Longlisted for the National Book Award
A groundbreaking book—two decades in the works—that tells the story of how a brilliant writer-turned-activist, granddaughter of a mulatto slave, and the first lady of the United States, whose ancestry gave her membership in the Daughters of the American Revolution, forged an enduring friendship that changed each of their lives and helped to alter the course of race and racism in America.
Pauli Murray first saw Eleanor Roosevelt in 1933, at the height of the Depression, at a government-sponsored, two-hundred-acre camp for unemployed women where Murray was living, something the first lady had pushed her husband to set up in her effort to do what she could for working women and the poor. The first lady appeared one day unannounced, behind the wheel of her car, her secretary and a Secret Service agent her passengers. To Murray, then aged twenty-three, Roosevelt’s self-assurance was a symbol of women’s independence, a symbol that endured throughout Murray’s life.
Five years later, Pauli Murray, a twenty-eight-year-old aspiring writer, wrote a letter to Franklin and Eleanor Roosevelt protesting racial segregation in the South. The president’s staff forwarded Murray’s letter to the federal Office of Education. The first lady wrote back.
Murray’s letter was prompted by a speech the president had given at the University of North Carolina, Chapel Hill, praising the school for its commitment to social progress. Pauli Murray had been denied admission to the Chapel Hill graduate school because of her race.
She wrote in her letter of 1938:
“Does it mean that Negro students in the South will be allowed to sit down with white students and study a problem which is fundamental and mutual to both groups? Does it mean that the University of North Carolina is ready to open its doors to Negro students . . . ? Or does it mean, that everything you said has no meaning for us as Negroes, that again we are to be set aside and passed over . . . ?”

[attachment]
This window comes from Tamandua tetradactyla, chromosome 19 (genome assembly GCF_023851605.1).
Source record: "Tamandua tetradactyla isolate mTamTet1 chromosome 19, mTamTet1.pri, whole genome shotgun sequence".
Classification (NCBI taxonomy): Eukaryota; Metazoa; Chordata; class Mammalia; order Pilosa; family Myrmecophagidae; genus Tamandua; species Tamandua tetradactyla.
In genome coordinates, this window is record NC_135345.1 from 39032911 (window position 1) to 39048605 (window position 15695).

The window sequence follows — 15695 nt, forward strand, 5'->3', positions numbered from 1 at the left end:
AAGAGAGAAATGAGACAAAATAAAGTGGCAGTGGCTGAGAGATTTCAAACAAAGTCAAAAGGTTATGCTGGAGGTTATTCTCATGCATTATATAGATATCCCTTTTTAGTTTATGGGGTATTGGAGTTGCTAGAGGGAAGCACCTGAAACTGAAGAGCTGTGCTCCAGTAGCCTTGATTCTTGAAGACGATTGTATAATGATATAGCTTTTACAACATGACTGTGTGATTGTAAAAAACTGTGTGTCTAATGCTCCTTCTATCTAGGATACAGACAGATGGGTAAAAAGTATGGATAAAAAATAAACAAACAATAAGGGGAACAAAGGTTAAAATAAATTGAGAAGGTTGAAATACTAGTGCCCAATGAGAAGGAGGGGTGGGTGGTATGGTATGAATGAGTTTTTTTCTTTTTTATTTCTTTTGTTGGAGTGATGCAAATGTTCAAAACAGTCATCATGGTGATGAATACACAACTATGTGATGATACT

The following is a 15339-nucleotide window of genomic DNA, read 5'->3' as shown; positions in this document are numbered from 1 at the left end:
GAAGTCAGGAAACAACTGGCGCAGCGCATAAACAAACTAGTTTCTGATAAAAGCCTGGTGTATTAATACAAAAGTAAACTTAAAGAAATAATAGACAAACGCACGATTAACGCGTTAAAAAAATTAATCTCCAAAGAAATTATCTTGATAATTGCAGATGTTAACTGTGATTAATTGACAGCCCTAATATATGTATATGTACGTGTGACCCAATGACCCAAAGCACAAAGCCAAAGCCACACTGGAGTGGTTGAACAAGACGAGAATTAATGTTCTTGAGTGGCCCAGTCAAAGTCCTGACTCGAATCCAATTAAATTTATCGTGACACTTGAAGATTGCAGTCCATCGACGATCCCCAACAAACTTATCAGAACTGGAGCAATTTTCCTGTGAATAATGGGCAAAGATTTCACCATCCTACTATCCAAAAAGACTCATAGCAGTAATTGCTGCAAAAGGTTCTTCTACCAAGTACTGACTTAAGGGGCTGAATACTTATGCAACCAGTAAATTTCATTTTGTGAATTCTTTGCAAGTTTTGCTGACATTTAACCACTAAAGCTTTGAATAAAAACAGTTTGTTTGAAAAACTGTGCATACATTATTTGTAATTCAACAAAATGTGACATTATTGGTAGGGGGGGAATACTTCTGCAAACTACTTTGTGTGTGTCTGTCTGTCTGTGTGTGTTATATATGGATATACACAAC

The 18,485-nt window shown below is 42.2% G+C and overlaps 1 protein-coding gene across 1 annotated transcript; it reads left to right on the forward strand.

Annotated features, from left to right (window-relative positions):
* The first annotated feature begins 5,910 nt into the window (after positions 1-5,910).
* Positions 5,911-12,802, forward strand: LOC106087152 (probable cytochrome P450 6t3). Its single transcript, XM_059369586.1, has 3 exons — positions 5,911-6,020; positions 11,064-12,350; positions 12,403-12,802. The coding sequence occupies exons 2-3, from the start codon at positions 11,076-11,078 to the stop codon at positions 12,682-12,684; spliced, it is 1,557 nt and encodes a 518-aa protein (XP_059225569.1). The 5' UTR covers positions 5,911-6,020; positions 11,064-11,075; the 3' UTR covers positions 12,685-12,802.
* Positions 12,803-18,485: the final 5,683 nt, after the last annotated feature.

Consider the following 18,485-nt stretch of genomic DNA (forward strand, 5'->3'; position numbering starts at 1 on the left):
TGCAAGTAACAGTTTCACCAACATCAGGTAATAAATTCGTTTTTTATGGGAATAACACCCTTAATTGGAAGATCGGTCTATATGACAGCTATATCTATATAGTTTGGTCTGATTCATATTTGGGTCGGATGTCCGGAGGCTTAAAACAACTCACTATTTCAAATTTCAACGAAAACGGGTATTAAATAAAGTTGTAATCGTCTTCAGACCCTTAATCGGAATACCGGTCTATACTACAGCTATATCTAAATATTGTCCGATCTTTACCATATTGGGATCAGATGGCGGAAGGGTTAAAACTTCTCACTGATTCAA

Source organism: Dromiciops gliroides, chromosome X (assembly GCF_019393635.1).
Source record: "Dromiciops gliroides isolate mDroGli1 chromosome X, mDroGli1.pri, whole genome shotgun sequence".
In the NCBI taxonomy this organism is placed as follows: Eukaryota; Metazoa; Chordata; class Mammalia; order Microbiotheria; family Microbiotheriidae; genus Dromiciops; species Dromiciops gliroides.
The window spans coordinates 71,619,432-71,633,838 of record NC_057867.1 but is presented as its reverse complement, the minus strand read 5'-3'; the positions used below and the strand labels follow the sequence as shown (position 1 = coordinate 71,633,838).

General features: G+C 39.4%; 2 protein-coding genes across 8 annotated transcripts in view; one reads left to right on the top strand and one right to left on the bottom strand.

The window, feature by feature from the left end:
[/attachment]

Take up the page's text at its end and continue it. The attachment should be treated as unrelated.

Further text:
Eleanor Roosevelt wrote to Murray: “I have read the copy of the letter you sent me and I understand perfectly, but great changes come slowly . . . The South is changing, but don’t push too fast.”
So began a friendship between Pauli Murray (poet, intellectual rebel, principal strategist in the fight to preserve Title VII of the 1964 Civil Rights Act, cofounder of the National Organization for Women, and the first African American female Episcopal priest) and Eleanor Roosevelt (first lady of the United States, later first chair of the United Nations Commission on Human Rights, and chair of the President’s Commission on the Status of Women) that would last for a quarter of a century.
Drawing on letters, journals, diaries, published and unpublished manuscripts, and interviews, Patricia Bell-Scott gives us the first close-up portrait of this evolving friendship and how it was sustained over time, what each gave to the other, and how their friendship changed the cause of American social justice.
Bell-Scott (Life Notes), professor emerita of women's studies and family science at the University of Georgia, deftly reveals two women's crucial involvement in the struggle for civil rights. Pauli Murray, a young African American woman, crossed paths with First Lady Eleanor Roosevelt in 1934 when Murray was living at Camp Tera, a New Deal facility for unemployed women. The burgeoning professional relationship between these two smart, strong-minded, and ambitious women developed into genuine affection. They shared similar ideas about social justice, and each chose her own course of action. The fascinating, complex Murray takes center stage in this absorbing historical page-turner. In the decades before the 1954 Brown v. Board of Education decision and Rosa Parks's 1955 bus protest, Murray challenged racial segregation at the University of North Carolina (1938) and on public transportation in Virginia (1940). As a law student in the early 1940s, she battled gender discrimination, foreshadowing her co-founding of the National Organization for Women in 1966. Until Roosevelt's death in 1962, she supported Murray's various projects and helped the younger woman with her career goals. Murray's considerable achievements weren't dependent on Roosevelt's assistance; Bell-Scott brilliantly shows that the friendship equally enriched both women. Illus.
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I've been fortunate to belong to a Book Club (BTL) that recognizes the importance of reading material, that gives us hope, strength and truths. This book is a gift to me as I find significance having been born in 1954.